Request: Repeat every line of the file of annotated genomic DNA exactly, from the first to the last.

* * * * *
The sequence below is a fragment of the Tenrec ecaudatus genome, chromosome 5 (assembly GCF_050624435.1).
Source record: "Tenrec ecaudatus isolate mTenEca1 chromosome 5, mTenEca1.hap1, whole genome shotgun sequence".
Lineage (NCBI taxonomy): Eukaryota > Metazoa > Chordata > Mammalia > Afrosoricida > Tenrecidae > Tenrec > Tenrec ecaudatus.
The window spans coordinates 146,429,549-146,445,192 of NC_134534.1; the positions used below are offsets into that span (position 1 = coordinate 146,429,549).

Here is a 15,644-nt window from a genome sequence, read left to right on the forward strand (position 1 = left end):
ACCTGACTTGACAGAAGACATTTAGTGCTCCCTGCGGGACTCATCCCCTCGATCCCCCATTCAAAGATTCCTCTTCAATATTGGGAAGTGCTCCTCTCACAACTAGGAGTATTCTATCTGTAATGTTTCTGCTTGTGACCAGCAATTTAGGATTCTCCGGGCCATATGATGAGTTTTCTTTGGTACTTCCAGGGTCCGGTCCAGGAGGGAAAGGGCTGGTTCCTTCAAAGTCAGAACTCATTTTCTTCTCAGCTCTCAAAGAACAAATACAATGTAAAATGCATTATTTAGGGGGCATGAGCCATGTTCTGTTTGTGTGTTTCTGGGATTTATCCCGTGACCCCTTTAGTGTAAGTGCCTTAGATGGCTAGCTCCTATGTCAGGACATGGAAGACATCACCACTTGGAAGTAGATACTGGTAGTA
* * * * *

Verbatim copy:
The sequence below is a fragment of the Tenrec ecaudatus genome, chromosome 5 (assembly GCF_050624435.1).
Source record: "Tenrec ecaudatus isolate mTenEca1 chromosome 5, mTenEca1.hap1, whole genome shotgun sequence".
Lineage (NCBI taxonomy): Eukaryota > Metazoa > Chordata > Mammalia > Afrosoricida > Tenrecidae > Tenrec > Tenrec ecaudatus.
The window spans coordinates 146,429,549-146,445,192 of NC_134534.1; the positions used below are offsets into that span (position 1 = coordinate 146,429,549).

Here is a 15,644-nt window from a genome sequence, read left to right on the forward strand (position 1 = left end):
ACCTGACTTGACAGAAGACATTTAGTGCTCCCTGCGGGACTCATCCCCTCGATCCCCCATTCAAAGATTCCTCTTCAATATTGGGAAGTGCTCCTCTCACAACTAGGAGTATTCTATCTGTAATGTTTCTGCTTGTGACCAGCAATTTAGGATTCTCCGGGCCATATGATGAGTTTTCTTTGGTACTTCCAGGGTCCGGTCCAGGAGGGAAAGGGCTGGTTCCTTCAAAGTCAGAACTCATTTTCTTCTCAGCTCTCAAAGAACAAATACAATGTAAAATGCATTATTTAGGGGGCATGAGCCATGTTCTGTTTGTGTGTTTCTGGGATTTATCCCGTGACCCCTTTAGTGTAAGTGCCTTAGATGGCTAGCTCCTATGTCAGGACATGGAAGACATCACCACTTGGAAGTAGATACTGGTAGTA